The Colorado Privacy Act (CPA) Has Passed
In what has been an extremely busy and groundbreaking legislative session for data privacy, the Colorado Privacy Act has passed and is headed to Governor Polis’ desk for signature.
When does this law go into effect?
The CPA goes into effect on July 1, 2023.
Who does the CPA apply to?
The CPA applies to legal entities that conduct business or produce commercial products or services that are intentionally targeted at Colorado residents and that either:
- Control or process personal data of more than 100,000 consumers per calendar year; or
- Derive revenue from the sale of personal data and control or process the personal data of at least 25,000 consumers.
There are also concepts of “third party” and “processor,” which will scope in companies that are traditionally seen as vendors. These types of organizations will see requirements come from their business clients and should be prepared to answer questions surrounding how they comply with data privacy obligations and how they assist their business clients with meeting their data privacy obligations.
What are the penalties and who enforces it?
The CPA will be enforced by the attorney general or district attorneys. There is not a private right of action, but violations do constitute a deceptive trade practice. Penalty amounts are up to $20,000 per violation with a maximum of $500,000 for related violations.
Similar to the CCPA, but more generous, the CPA also provides a 60-day Right to Cure for potential violations.
What are the Requirements?
The CPA provides Consumer Access Rights including:
- The right to receive a copy of the personal data the business is processing;
- The right to know what data is collected and the processing and sharing activities;
- The right to correct any inaccurate personal data;
- The right to delete;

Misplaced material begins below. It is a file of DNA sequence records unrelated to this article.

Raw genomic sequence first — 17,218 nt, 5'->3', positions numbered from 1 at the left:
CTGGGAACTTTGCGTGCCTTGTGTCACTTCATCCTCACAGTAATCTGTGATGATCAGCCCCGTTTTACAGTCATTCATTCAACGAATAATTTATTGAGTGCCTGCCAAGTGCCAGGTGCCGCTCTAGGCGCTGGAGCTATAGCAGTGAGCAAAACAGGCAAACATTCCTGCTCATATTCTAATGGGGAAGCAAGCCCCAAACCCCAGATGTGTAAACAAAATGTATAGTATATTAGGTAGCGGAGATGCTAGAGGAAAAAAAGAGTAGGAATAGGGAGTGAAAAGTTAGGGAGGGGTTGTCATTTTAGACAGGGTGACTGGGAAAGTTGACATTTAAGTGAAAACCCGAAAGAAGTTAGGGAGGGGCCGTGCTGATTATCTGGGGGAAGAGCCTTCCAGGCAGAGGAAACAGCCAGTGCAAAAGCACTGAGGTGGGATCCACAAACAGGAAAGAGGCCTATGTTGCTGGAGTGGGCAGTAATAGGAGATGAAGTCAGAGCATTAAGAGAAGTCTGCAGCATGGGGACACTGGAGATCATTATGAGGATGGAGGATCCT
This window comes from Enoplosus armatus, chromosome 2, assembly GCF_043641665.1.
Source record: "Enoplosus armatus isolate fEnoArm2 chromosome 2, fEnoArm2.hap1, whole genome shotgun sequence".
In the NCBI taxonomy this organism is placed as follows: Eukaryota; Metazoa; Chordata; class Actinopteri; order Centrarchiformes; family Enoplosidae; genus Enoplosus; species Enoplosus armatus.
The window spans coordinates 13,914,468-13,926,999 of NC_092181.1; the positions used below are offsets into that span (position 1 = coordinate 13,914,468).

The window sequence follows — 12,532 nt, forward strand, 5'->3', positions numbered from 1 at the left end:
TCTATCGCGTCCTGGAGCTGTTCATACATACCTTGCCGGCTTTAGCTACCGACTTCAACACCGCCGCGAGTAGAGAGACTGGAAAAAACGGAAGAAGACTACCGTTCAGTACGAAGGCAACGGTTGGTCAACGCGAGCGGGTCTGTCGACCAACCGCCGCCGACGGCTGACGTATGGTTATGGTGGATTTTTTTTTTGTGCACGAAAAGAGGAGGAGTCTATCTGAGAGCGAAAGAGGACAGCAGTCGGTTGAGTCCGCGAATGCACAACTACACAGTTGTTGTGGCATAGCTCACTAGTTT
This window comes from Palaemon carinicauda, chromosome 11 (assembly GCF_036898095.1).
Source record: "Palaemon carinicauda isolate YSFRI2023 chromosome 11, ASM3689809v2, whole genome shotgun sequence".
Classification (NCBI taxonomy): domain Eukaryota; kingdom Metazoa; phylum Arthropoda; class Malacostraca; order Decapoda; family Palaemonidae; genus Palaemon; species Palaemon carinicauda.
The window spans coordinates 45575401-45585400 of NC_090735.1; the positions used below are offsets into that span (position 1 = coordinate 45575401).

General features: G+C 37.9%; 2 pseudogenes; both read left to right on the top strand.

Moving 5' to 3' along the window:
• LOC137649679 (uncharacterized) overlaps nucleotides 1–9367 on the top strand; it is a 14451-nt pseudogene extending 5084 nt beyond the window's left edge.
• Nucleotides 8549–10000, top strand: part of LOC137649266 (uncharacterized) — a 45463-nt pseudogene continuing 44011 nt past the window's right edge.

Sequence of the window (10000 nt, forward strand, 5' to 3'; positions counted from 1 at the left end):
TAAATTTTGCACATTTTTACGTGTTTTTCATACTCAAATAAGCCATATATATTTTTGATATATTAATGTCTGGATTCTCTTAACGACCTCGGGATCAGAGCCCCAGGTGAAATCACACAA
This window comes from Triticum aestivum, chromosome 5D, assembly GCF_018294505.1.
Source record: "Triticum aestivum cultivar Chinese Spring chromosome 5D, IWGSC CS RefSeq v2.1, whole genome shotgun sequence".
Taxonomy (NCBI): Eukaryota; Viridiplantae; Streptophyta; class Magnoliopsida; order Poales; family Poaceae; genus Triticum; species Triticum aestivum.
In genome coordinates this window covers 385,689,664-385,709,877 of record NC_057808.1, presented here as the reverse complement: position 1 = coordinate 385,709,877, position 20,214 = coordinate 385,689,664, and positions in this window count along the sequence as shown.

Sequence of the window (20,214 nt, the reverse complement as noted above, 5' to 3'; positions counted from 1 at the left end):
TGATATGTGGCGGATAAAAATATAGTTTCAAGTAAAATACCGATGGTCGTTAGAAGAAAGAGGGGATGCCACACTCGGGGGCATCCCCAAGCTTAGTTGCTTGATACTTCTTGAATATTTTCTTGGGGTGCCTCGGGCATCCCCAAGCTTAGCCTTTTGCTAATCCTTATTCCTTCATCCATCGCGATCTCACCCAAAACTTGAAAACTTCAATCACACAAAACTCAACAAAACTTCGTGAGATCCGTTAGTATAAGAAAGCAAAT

- The right to opt-out of processing of personal data (for targeted advertising, profiling, and sale); and
- An appeals process for refusal of any rights.
These requests must be honored within 45 days, with a 45-day extension available depending on the complexity and number of requests. Further, businesses must honor requests free of charge except for a second or subsequent request within a 12-month period. The method for determining how much a business should charge is outlined in the regulation.
Businesses will also be required to make additional disclosures surrounding their personal data processing activities, including the purpose of processing, personal data types collected, and retention timeframes.
Further, taking into account the context of the processing, controllers and processors must implement appropriate technical and organizational measures to ensure a level of security is in place appropriate to the risk.
Also, controllers cannot conduct processing that presents a heightened risk of harm to a consumer without first conducting and documenting a data protection assessment on each of its processing activities that involve personal data acquired on or after the effective date of July 1, 2023.
Examples of processing that presents a heightened risk include:
- Processing personal data for purposes of targeted advertising or profiling if the profiling presents a reasonably foreseeable risk of:
- Unfair or deceptive treatment or unlawful disparate impact on consumers;
- Financial or physical injury to consumers; or
- Other substantial injury to consumers such as:
- Selling personal data; and
- Processing sensitive data.
These data protection assessments must identify and weigh the benefits of the processing to the controller, the consumer, other stakeholders, and the public against potential risks to the rights of the consumer. The data protection assessments must be made available to the attorney general upon request.
Businesses are also required to ensure they operate from common privacy principles:
- Purpose specification;
- Data minimization;
- Avoid secondary use (aka purpose limitation); and
- Duty of care.
Also, consumers must consent to the collection of their sensitive personal data.
Some exemptions to the CPA include but are not limited to data collected and processed within the employment context and information collected, processed, sold, or disclosed pursuant to the GLBA, HIPAA, and FERPA.
Please reach out if you have any questions about the CPA or any other state data privacy regulations at email@example.com.
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